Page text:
An example communication scenario is now described. FIG. 3 shows three logical communication paths in the station 31. A first path represents a high-rate data communication path 1 which can carry information (e.g., data, high-rate uncompressed video/audio, etc.). A second path represents a high-rate communication path 2 which can carry control messages after the in-band channel has been established between two wireless stations. A third path represents a low-rate communication path 3 which can carry control/management messages on the out-of-band channel, such as before the in-band channel is established between two stations.

FIG. 4 shows a flowchart of the steps for an example device discovery process 40 on an out-of-band channel implemented by the architecture 30 in FIG. 3, according to the present invention. Every station transmits its own beacon on a control channel, and places therein the channel occupation information that the station is aware of. Referring to FIG. 4, a discovering wireless station (station) scans the default out-band-channel channel to discover a partner wireless station (partner), before selecting an in-band channel (e.g., selecting a 60 GHz channel) and reserving bandwidth for data communication therebetween on the in-band channel. The process 40 includes the following steps:

    • Step 41: A station powers on or resumes operation.
    • Step 42: The station scans the default out-of-band channel (control channel) during a mMaxBeaconIntervalTime period for a beacon frame from a partner.
    • Step 43: It is determined if the station received a beacon from the partner over the out-of-band channel. If yes, go to step 49, otherwise proceed to step 44.
    • Step 44: It is determined if the station is a transmission initiator. If yes, go to step 48, otherwise proceed to step 45.
    • Step 45: At free control channel time periods, the station randomly transmits its own beacon with a device discovery information element (IE) on the out-of-band channel.
    • Step 46: It is determined if the station received any beacons on the out-of-band channel from the partner. If yes, go to step 49, otherwise proceed to step 47.
    • Step 47: It is determined if a reply period timeout (e.g., mMaxReplyingBeaconTimeout) has occurred. If not, go back to step 46, otherwise proceed to step 51.
    • Step 48: It is determined if a reply period timeout (e.g., mMaxReplyingBeaconTimeout) has occurred. If yes, proceed to step 51, otherwise go back to step 42.
    • Step 49: The stations transmit beacon(s) on the out-of-band channel in reply to the partner.
    • Step 50: Completion of a successful partner discovery. Stop.
    • Step 51: Report the partner discovery failure, for this period, to the application/user. Stop.

In one example scenario according to the process 40 implemented by the connection module 34A of the convergence module 34A, a station 31 powers on or resumes from stand-by, and using its communication module 32 scans the default out-of-band channel for at least a beacon interval time period, to detect peak transmission energy from other stations, and analyze beacons and other frames from a (potential) partner it wishes to discover. If the station is the initiator for communication, but cannot receive any beacons from the partner, then the station sends out its own beacon with a device discovery IE on the out-of-band channel. If the station receives a reply beacon from the partner on the out-of-band channel, then the station and partner successfully discover each other.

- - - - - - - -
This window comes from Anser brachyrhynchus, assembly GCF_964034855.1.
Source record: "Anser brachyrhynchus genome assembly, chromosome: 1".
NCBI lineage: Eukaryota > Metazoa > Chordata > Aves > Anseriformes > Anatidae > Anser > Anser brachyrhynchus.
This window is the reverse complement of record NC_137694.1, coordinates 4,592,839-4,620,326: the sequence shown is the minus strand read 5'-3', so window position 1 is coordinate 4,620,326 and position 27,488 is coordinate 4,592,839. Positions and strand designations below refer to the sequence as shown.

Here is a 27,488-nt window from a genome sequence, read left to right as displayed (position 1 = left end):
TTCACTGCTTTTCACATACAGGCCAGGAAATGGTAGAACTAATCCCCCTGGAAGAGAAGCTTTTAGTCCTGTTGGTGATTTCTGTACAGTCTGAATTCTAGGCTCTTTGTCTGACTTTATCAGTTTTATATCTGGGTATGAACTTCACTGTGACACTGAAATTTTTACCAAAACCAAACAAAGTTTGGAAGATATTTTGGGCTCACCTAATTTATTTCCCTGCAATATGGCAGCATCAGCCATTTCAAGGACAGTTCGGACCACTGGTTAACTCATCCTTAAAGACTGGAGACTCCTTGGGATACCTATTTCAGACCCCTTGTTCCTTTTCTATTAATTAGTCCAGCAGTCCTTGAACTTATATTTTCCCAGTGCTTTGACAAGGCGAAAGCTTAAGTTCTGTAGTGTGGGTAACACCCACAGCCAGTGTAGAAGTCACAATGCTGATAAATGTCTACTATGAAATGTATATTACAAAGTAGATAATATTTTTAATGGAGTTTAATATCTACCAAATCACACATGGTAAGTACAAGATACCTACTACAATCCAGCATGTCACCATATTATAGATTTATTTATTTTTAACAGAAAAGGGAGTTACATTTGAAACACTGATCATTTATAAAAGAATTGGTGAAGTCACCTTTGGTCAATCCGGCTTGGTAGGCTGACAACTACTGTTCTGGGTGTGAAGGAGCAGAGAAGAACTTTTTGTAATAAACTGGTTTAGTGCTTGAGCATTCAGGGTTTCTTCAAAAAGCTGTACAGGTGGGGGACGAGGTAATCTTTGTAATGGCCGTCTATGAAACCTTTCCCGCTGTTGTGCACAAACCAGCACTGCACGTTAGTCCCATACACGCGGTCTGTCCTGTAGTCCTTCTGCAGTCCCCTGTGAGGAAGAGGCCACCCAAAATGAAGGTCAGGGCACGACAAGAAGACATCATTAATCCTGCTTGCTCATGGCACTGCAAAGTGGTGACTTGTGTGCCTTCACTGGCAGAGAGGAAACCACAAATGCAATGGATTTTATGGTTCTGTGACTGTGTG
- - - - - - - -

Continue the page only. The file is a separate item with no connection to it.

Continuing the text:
However, if the station is a transmission responder, but cannot receive any frames from the partner, then the station keeps scanning the out-of-band channel for beacons from the partner (i.e., the transmission initiator). If the station receives a beacon sent from the partner, the station replies with a beacon as soon as possible over a free channel time block on the out-of-band channel (the station and partner successfully discover each other).

In the above discovery process, by only allowing the transmission initiator to send out beacons at the discovery stage, the probability of collision between the initiator and the responder may be reduced.

After discovery on the out-of-band channel is successfully completed, the station and the partner transmit control packets on the out-of-band channel for further device and service discovery, and exchange in-band channel capability using convergence layer control messages 34C implemented by the communication module 34A of the convergence module 34. The connection module 34A manages scheduling and synchronization, device and service discovery functions, association and authentication functions, and bandwidth reservation.

After a station discovers a partner, then during an association process the station and the partner exchange capability information via the convergence module, on an out-of-band channel (e.g., LR channel 16), for establishing an in-band data channel (e.g., HR channel 18). The control messages 34C via the convergence module carry the capability information between the station and the partner on the out-of-band channel. The station and partner set the capability information fields in the control messages 34C and exchange that information on the out-of-band channel. The control messages can be placed in convergence layer beacons or other control message formats, and transmitted by the communication module 32 of the involved stations on the out-of-band channel. The station and partner then check such capability information to determine if they can appropriately communicate over an in-band channel.